People across the northern hemisphere will have a chance to witness an annular or partial solar eclipse on Thursday, June 10, when the moon moves between the sun and Earth. The Moon will cast a shadow on Earth while revolving around the planet, causing a full or partial blocking of the sun’s light in some areas.

The upcoming solar eclipse, dubbed as “ring eclipse”, is getting a lot of attention due to the distance of the Moon from Earth. The Moon will be far enough from Earth that it will appear smaller than the sun. In some areas, the moon will look like a dark disk on top of a larger, bright disk, creating what looks like a ring of fire around the moon.

According to the National Aeronautics and Space Administration (Nasa), people in parts of Canada, Greenland, and northern Russia will experience the annular eclipse. Much of Canada and parts of the Caribbean, Europe, Asia, and northern Africa will experience a partial solar eclipse.

Also Read | Solar eclipse 2021 to occur on June 10: Timing, how to watch ‘Ring of Fire’

In the United States, the partial solar eclipse will be visible along with parts of the Southeast, Northeast, Midwest, and in Northern Alaska. While the eclipse will not be visible from India, some reports claim that some parts of Ladakh and Arunachal Pradesh will be able to experience a partial solar eclipse.

An annular solar eclipse on May 20, 2012(Dale Cruikshank / Nasa)
An annular solar eclipse on May 20, 2012(Dale Cruikshank / Nasa)

How to safely watch a solar eclipse?

Solar eclipses last only a few minutes and eclipse enthusiasts are advised to never look directly at the sun, even if the sun is partly or mostly obscured. Individuals watching a partial solar eclipse or annular solar eclipse must wear solar viewing or eclipse glasses throughout the entire eclipse if they face the sun. Solar viewing or eclipse glasses are different from regular sunglasses which are not safe for viewing the sun. An alternate indirect method of projecting sunlight onto a surface can be used to experience the solar eclipse. Pinhole projectors shouldn’t be used to look directly at the sun.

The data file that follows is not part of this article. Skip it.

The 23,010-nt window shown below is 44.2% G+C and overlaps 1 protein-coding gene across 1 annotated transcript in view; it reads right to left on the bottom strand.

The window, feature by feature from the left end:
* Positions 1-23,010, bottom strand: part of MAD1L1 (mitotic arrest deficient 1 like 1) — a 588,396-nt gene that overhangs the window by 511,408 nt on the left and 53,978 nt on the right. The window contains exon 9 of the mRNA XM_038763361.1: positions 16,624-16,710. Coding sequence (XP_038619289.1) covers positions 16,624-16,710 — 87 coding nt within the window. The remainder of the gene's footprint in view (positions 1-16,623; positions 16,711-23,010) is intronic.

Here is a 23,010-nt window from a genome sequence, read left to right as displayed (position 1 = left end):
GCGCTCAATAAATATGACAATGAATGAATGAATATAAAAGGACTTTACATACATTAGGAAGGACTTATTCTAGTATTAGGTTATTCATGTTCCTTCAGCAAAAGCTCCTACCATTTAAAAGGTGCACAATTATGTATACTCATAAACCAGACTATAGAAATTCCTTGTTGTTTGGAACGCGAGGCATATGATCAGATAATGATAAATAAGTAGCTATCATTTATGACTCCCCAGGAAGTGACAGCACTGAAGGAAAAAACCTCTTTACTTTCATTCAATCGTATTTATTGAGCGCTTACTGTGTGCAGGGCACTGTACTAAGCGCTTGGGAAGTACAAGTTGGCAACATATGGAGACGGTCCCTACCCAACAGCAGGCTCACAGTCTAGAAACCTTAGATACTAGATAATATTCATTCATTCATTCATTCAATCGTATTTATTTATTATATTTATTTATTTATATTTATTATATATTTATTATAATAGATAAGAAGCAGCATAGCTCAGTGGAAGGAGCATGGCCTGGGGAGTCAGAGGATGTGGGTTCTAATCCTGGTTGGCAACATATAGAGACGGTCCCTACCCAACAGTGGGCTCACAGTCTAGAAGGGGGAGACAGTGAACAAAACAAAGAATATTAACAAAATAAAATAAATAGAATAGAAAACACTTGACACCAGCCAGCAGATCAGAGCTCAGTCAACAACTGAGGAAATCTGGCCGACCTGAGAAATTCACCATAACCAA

Also Read | Solar eclipse to occur on June 10, some regions to witness ‘ring eclipse’

How to experience the solar eclipse from countries like India where it won’t be visible?

People in India and other countries where the solar eclipse won’t occur can see it via a live webcam. Weather permitting, Nasa will live stream a view of the partial solar eclipse on its YouTube channel and on its website The live stream will start at 5am EDT (2.30pm IST), however, the steam will be dark until sunrise, 5.47am EDT (3.17pm IST).

Nasa said that the eclipse will be nearly at maximum, with around 90 per cent coverage, at sunrise, so viewers can watch the sun reappear as the Moon moves out of the way. The stream will show the partial, not annular, solar eclipse.

World News


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